The Haptic Braille communication device is a portable Braille translator and scanner inside a gadget shaped like a mouse.
Quite simply, text is scanned in as you pass the device over a document, and identified through optical character recognition – the standard way of digitizing print. Then, that text is converted into Braille, which appears on the surface of the device. It’s a very plain design with incredible implications for the blind, opening up an entire universe of reading for visually impaired people.
While there are many contemporary and classic books translated into Braille – or at least digitized so that a text-to-speech reader might convey the message – the same doesn’t hold true for very old or obscure texts. Advanced scholarship in literature has always been difficult for the blind to obtain, as many secondary sources for classic texts – even many classic texts themselves – have never been digitized. Additionally, less-popular contemporary books aren’t printed in Braille or released as audio-books, and they probably won’t be digitized either.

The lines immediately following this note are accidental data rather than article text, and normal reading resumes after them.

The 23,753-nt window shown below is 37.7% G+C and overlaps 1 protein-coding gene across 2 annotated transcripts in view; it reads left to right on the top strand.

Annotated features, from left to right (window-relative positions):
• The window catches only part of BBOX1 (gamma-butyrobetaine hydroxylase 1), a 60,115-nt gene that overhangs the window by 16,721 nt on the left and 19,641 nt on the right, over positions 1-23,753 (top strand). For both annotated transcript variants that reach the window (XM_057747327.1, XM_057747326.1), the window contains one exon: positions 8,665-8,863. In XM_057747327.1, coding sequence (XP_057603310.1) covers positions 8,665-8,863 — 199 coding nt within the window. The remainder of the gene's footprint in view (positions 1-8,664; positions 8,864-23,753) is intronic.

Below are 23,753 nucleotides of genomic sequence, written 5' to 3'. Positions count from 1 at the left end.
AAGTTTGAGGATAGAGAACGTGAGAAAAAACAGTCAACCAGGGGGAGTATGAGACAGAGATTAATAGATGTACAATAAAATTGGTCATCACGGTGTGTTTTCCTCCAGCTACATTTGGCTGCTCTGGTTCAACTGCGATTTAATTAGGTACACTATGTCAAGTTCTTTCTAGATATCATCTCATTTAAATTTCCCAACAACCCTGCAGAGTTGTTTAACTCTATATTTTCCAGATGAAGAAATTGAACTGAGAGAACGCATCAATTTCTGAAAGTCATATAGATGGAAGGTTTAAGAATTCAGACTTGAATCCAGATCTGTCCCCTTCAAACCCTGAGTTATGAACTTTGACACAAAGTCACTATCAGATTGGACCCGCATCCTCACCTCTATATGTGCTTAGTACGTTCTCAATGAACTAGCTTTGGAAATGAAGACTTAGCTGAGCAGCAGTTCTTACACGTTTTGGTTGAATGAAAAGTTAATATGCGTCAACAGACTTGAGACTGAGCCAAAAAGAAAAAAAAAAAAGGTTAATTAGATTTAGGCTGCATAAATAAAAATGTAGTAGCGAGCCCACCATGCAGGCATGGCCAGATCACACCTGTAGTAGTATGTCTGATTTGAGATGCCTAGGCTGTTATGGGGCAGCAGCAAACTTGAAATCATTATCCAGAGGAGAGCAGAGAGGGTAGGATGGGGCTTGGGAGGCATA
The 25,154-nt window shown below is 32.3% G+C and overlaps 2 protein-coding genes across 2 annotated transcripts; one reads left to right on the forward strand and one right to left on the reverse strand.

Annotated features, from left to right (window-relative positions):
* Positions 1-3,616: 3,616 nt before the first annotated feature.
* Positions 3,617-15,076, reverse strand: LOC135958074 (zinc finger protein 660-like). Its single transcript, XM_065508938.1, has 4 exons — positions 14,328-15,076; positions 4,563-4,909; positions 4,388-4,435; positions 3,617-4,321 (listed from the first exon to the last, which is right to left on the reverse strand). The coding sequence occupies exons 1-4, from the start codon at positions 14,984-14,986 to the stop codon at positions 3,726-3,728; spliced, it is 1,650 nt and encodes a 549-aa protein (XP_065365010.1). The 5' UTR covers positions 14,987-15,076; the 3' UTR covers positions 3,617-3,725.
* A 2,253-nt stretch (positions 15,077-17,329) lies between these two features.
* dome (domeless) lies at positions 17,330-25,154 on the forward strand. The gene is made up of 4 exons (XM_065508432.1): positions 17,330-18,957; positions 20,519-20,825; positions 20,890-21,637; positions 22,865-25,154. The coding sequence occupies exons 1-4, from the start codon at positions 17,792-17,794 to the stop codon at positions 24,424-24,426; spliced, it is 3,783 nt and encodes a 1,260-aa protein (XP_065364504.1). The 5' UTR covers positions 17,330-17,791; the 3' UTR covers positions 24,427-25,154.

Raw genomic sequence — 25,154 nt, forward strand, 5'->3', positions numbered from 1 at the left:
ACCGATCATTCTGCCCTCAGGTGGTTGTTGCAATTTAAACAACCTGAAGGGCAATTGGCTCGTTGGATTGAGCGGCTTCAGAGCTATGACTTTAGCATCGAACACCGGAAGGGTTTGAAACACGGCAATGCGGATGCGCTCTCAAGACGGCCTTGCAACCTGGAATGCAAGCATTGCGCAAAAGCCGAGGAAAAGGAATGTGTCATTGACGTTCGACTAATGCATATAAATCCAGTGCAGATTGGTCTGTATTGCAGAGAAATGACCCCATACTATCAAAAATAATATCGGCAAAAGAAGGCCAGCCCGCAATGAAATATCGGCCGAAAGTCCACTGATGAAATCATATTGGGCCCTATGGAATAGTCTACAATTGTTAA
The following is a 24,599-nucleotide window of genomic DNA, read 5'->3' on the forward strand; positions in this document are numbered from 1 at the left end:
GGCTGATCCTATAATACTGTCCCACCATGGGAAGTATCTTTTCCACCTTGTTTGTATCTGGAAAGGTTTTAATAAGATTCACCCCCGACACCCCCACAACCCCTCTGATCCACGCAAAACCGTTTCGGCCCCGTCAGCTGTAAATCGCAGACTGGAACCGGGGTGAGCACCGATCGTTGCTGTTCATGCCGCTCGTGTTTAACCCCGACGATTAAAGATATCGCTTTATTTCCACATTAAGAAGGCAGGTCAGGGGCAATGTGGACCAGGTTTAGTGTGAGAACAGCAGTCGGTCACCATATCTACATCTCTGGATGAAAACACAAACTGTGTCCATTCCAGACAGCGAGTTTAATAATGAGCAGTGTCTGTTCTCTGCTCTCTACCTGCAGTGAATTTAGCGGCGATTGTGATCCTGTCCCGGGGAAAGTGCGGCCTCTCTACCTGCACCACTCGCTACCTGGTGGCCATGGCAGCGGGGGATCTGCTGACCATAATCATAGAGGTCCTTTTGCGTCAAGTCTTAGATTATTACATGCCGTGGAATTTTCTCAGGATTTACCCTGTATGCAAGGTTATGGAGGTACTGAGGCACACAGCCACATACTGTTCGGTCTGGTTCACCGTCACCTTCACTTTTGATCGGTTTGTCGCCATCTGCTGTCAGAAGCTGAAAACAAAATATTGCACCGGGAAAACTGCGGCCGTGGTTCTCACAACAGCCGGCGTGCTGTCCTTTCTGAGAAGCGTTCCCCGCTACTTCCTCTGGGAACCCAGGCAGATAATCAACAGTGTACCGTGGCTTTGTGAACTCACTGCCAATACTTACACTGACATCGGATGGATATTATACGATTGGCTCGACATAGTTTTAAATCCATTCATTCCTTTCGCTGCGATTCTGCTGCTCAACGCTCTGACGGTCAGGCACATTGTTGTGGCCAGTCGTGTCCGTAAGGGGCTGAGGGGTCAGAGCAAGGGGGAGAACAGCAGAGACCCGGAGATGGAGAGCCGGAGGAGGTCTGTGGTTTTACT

Normally, if you’re a blind reader, you’d have to scan in an entire book with a large flatbed scanner, use OCR to convert it to text, and then have that text read through a speech-to-text translator. This definitely ties you down to a setting where you have access to your scanner, translating software, as well as the freedom to listen to audio – basically, you can’t leave the house.
With a device that is not only portable but also reliant on Braille rather than sound, you are free to explore bookshops and libraries – you can even just grab a random book from a shelf and browse it before taking it home with you!
Currently, this is not an actual product, it’s just a very innovative design. What surprises me, though, is that this hasn’t already been made; it’s not a very complicated idea, and all the needed technology is pretty common today. It looks like very few product manufacturers really think about how modern technology can be used for the benefit of people with disabilities.
Some other neat devices for the visually impaired are the Braille stapler – a tiny printer that lets you punch memos for yourself that can be carried in your pocket – and a Braille watch whose face readout is in Braille.
Via: Yanko Design